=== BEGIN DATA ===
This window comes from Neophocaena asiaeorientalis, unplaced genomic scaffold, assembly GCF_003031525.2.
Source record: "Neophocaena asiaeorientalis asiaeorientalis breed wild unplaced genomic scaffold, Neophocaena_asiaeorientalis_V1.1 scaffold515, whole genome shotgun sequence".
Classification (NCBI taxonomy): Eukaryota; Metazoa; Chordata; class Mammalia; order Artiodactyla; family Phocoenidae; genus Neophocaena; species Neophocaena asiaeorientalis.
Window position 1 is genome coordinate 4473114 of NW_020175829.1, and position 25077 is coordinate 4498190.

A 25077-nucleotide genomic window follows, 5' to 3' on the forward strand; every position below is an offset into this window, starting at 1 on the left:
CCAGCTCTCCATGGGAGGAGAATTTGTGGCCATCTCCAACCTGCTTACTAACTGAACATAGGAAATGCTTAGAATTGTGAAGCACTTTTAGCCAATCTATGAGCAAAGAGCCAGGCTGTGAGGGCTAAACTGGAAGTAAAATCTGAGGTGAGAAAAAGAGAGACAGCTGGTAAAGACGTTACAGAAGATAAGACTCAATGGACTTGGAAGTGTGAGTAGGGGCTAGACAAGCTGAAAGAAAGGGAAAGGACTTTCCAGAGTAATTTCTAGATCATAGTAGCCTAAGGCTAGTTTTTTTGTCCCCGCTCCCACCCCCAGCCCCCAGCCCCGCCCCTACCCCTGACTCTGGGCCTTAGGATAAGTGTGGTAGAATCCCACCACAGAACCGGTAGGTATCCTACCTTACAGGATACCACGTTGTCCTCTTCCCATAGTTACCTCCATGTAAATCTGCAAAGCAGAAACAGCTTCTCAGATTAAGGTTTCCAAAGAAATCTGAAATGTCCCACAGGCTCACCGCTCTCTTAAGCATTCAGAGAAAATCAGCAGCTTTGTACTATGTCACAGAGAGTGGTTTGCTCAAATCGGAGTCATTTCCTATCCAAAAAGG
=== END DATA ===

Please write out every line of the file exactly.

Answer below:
This window comes from Neophocaena asiaeorientalis, unplaced genomic scaffold, assembly GCF_003031525.2.
Source record: "Neophocaena asiaeorientalis asiaeorientalis breed wild unplaced genomic scaffold, Neophocaena_asiaeorientalis_V1.1 scaffold515, whole genome shotgun sequence".
Classification (NCBI taxonomy): Eukaryota; Metazoa; Chordata; class Mammalia; order Artiodactyla; family Phocoenidae; genus Neophocaena; species Neophocaena asiaeorientalis.
Window position 1 is genome coordinate 4473114 of NW_020175829.1, and position 25077 is coordinate 4498190.

A 25077-nucleotide genomic window follows, 5' to 3' on the forward strand; every position below is an offset into this window, starting at 1 on the left:
CCAGCTCTCCATGGGAGGAGAATTTGTGGCCATCTCCAACCTGCTTACTAACTGAACATAGGAAATGCTTAGAATTGTGAAGCACTTTTAGCCAATCTATGAGCAAAGAGCCAGGCTGTGAGGGCTAAACTGGAAGTAAAATCTGAGGTGAGAAAAAGAGAGACAGCTGGTAAAGACGTTACAGAAGATAAGACTCAATGGACTTGGAAGTGTGAGTAGGGGCTAGACAAGCTGAAAGAAAGGGAAAGGACTTTCCAGAGTAATTTCTAGATCATAGTAGCCTAAGGCTAGTTTTTTTGTCCCCGCTCCCACCCCCAGCCCCCAGCCCCGCCCCTACCCCTGACTCTGGGCCTTAGGATAAGTGTGGTAGAATCCCACCACAGAACCGGTAGGTATCCTACCTTACAGGATACCACGTTGTCCTCTTCCCATAGTTACCTCCATGTAAATCTGCAAAGCAGAAACAGCTTCTCAGATTAAGGTTTCCAAAGAAATCTGAAATGTCCCACAGGCTCACCGCTCTCTTAAGCATTCAGAGAAAATCAGCAGCTTTGTACTATGTCACAGAGAGTGGTTTGCTCAAATCGGAGTCATTTCCTATCCAAAAAGG